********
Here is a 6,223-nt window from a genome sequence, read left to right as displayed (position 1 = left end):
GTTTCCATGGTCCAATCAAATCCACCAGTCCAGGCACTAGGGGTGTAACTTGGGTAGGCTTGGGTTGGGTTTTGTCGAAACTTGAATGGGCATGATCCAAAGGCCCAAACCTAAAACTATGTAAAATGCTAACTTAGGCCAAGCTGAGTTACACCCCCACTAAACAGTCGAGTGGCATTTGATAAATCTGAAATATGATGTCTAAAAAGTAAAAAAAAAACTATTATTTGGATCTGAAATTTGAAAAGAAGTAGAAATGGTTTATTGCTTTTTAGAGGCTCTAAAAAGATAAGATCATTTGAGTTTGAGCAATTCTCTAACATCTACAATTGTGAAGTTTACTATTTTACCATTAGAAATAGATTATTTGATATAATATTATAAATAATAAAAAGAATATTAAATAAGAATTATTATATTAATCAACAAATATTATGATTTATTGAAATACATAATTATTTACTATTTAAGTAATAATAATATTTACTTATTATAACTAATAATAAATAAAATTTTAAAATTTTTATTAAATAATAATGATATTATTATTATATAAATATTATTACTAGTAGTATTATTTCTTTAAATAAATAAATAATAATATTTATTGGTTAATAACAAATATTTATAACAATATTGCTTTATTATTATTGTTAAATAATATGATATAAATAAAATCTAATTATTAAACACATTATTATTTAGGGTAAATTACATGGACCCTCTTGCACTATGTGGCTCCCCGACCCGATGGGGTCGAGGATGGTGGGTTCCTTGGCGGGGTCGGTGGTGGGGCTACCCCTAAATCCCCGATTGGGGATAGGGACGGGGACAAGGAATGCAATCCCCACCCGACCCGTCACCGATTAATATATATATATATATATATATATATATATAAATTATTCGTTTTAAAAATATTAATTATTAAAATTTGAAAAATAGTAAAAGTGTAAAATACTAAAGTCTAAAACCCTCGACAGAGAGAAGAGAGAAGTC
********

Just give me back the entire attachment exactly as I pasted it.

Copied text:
Here is a 6,223-nt window from a genome sequence, read left to right as displayed (position 1 = left end):
GTTTCCATGGTCCAATCAAATCCACCAGTCCAGGCACTAGGGGTGTAACTTGGGTAGGCTTGGGTTGGGTTTTGTCGAAACTTGAATGGGCATGATCCAAAGGCCCAAACCTAAAACTATGTAAAATGCTAACTTAGGCCAAGCTGAGTTACACCCCCACTAAACAGTCGAGTGGCATTTGATAAATCTGAAATATGATGTCTAAAAAGTAAAAAAAAAACTATTATTTGGATCTGAAATTTGAAAAGAAGTAGAAATGGTTTATTGCTTTTTAGAGGCTCTAAAAAGATAAGATCATTTGAGTTTGAGCAATTCTCTAACATCTACAATTGTGAAGTTTACTATTTTACCATTAGAAATAGATTATTTGATATAATATTATAAATAATAAAAAGAATATTAAATAAGAATTATTATATTAATCAACAAATATTATGATTTATTGAAATACATAATTATTTACTATTTAAGTAATAATAATATTTACTTATTATAACTAATAATAAATAAAATTTTAAAATTTTTATTAAATAATAATGATATTATTATTATATAAATATTATTACTAGTAGTATTATTTCTTTAAATAAATAAATAATAATATTTATTGGTTAATAACAAATATTTATAACAATATTGCTTTATTATTATTGTTAAATAATATGATATAAATAAAATCTAATTATTAAACACATTATTATTTAGGGTAAATTACATGGACCCTCTTGCACTATGTGGCTCCCCGACCCGATGGGGTCGAGGATGGTGGGTTCCTTGGCGGGGTCGGTGGTGGGGCTACCCCTAAATCCCCGATTGGGGATAGGGACGGGGACAAGGAATGCAATCCCCACCCGACCCGTCACCGATTAATATATATATATATATATATATATATATATAAATTATTCGTTTTAAAAATATTAATTATTAAAATTTGAAAAATAGTAAAAGTGTAAAATACTAAAGTCTAAAACCCTCGACAGAGAGAAGAGAGAAGTC